Explore Oklahoma’s dams with StateImpact’s interactive map detailing their age, type, owner, hazard classification and reported failures.
Oklahoma has the fifth-largest dam inventory in the United States. Ownership of the 4,700 dams is largely split between government agencies and private entities, including individual owners and other organizations like homeowner’s associations.
Dam failures are exceedingly rare, but they do happen. And while there’s no comprehensive accounting of such events, at least 12 dam failures have been reported in Oklahoma, according to a database maintained by Stanford University’s National Performance of Dams Program.
Oklahoma’s dams are old, and while age is a major factor in potential dam failures, one of the biggest problems, state dam safety officials say, is outdated risk assessments.
Like much of the state’s water infrastructure, the bulk of Oklahoma’s dams were built before the the 1970s, when Oklahoma first started classifying its dams based on the potential hazards a failure would pose to people and property.
- Low – no loss of life, minimal economic loss
- Significant – no loss of life, appreciable property loss
- High – one or more structures with potential loss of life, excessive property loss
For many dams in Oklahoma, that initial ’70s survey is the one-and-only time their risk has been assessed. The potential hazard, however, has changed because Oklahoma itself has changed — There are houses, businesses, roads and people where there weren’t before.
Dam safety is expensive and time consuming. Re-evaluating a dam’s potential hazard starts with aerial surveys, population mapping and risk calculations, and on-the-ground site visits. Federal funding is erratic, and Oklahoma’s state funding for dam safety is well below the national average — $180,990 compared to $688,000 in 2012 — datafrom the Association of State Dam Safety Officials show.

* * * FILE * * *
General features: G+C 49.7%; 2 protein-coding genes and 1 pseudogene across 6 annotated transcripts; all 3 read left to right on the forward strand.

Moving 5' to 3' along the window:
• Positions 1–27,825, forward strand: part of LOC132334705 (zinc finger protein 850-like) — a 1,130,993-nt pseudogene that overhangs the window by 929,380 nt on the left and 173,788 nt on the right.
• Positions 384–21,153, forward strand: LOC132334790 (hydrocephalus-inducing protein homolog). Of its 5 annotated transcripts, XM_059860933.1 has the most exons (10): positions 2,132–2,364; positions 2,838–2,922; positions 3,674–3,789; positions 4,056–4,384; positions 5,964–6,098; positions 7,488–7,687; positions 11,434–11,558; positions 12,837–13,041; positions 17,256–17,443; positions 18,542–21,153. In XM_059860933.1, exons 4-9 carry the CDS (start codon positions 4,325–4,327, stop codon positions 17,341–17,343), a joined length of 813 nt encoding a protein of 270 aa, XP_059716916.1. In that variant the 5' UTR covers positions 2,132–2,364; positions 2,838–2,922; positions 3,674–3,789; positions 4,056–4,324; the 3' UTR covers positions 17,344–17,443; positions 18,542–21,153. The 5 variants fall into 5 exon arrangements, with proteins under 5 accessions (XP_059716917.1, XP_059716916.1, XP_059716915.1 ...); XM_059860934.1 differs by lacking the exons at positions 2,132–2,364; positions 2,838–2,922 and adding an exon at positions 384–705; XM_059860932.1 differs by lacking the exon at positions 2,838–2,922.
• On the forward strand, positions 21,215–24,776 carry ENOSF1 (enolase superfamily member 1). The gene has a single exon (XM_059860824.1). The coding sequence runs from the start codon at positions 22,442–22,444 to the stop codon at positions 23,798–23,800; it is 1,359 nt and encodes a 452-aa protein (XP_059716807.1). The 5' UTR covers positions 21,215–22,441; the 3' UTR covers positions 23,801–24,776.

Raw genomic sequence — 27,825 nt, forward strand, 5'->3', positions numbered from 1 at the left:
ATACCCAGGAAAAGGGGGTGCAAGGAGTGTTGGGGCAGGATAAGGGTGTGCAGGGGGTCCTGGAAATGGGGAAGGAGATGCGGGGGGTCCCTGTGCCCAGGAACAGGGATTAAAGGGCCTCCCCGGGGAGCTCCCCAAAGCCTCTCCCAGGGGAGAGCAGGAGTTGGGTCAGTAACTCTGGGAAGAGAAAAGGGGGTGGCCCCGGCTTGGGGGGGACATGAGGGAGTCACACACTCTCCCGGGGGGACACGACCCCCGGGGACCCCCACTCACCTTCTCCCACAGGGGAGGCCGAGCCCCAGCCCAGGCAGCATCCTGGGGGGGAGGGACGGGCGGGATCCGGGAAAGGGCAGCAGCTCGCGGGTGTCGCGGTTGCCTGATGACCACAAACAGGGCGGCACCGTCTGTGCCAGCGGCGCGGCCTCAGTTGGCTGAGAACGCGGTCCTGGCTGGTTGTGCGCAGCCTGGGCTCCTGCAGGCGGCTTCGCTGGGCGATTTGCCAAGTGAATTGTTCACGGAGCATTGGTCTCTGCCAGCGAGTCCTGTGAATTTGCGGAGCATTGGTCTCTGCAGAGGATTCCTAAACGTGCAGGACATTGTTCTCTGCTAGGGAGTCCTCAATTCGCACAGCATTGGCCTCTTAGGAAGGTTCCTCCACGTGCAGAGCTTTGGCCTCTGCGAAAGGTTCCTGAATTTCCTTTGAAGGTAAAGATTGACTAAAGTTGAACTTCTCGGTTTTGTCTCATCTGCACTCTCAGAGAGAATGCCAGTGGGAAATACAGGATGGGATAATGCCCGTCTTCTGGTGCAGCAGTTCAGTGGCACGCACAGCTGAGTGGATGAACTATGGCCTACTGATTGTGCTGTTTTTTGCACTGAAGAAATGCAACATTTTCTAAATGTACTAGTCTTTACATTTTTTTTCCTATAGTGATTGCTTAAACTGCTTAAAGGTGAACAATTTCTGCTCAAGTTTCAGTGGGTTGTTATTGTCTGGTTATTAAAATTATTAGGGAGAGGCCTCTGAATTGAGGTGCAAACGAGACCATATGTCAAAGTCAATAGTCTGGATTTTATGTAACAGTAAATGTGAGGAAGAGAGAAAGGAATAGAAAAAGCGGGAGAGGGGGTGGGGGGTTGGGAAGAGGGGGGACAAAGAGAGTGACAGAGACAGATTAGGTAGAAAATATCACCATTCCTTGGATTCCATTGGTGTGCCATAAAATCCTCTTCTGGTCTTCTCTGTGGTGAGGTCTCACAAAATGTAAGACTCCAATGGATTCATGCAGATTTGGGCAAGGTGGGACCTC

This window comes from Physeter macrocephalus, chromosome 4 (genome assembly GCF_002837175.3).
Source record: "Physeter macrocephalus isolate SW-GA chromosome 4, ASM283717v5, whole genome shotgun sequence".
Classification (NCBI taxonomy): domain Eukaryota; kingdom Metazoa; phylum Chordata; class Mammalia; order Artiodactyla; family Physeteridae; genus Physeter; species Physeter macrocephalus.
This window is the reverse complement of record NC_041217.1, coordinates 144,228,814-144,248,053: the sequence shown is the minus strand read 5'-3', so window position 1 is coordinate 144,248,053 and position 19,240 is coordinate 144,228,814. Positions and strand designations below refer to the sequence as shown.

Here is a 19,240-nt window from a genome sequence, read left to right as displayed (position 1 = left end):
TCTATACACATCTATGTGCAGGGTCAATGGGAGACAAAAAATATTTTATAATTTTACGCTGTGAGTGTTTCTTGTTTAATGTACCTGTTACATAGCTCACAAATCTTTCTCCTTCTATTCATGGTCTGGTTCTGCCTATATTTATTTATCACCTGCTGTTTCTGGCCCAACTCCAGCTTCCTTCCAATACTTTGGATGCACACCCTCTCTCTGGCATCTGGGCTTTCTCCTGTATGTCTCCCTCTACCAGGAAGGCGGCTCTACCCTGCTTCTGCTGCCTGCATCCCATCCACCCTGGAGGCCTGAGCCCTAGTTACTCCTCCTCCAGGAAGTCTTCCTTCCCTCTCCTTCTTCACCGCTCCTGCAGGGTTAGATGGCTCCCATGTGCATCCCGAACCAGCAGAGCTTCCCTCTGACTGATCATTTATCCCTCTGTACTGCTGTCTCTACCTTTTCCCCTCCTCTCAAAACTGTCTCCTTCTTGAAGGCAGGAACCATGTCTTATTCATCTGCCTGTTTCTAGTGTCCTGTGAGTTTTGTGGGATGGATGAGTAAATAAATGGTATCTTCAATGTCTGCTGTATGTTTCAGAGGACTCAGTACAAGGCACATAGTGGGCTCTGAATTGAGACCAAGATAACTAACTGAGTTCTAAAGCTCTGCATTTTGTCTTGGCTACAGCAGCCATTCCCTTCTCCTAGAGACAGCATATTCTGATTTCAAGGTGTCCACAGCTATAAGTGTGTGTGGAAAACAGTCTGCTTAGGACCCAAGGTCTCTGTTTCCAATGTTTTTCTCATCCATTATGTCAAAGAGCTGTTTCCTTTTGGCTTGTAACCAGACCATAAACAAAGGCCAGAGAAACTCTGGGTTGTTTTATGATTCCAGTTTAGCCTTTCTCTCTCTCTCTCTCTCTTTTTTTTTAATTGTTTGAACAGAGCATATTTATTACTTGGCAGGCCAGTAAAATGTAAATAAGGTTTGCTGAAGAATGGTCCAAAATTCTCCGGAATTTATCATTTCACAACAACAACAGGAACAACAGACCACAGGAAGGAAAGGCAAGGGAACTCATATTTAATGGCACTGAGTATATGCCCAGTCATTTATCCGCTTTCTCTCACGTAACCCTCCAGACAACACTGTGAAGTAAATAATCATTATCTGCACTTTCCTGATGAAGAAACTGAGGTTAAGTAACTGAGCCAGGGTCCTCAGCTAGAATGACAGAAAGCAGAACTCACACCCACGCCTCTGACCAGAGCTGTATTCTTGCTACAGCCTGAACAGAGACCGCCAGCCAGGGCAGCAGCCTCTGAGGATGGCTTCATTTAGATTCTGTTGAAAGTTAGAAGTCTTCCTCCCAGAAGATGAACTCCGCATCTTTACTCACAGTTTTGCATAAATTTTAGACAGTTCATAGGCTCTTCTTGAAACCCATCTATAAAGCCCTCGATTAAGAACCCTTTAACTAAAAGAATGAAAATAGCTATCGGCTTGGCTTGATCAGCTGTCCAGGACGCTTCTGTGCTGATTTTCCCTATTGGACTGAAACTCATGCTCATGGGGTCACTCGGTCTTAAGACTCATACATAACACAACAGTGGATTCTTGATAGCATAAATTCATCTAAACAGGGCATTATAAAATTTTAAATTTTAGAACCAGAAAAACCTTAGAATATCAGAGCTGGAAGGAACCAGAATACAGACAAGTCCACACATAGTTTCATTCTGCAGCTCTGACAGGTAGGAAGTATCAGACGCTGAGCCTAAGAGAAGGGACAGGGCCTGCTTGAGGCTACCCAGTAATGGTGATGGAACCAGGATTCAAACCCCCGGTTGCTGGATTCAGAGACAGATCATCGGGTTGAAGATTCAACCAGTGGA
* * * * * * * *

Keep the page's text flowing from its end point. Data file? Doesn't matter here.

Oklahoma also ranks poorly in dam safety staffing, ASDSO data show. In 2013, the State of Oklahoma had four full-time equivalent dam safety staffers. That’s about 1,148 dams per staffer — more than four times the national average of 199.
Most high-risk dams require Emergency Action Plans that spell out potential dangers and the best course of action to save lives and minimize property loss if an emergency occurs. In Oklahoma, almost all of the dams required to have an EAP have one, and while the state’s compliance on this exceeds the national average, many of those emergency plans are based on decades-old hazard classifications.
In Oklahoma, most of the 12 reported failures occured at low-hazard dams. Only two high-hazard dams have failed, NPDP data show. The most recent occured on Nov. 8, 1986 at the Cedar Lake Dam near Union City, owned by the Western Sportsman Club, which failed due to seepage and related internal erosion known as “piping.”
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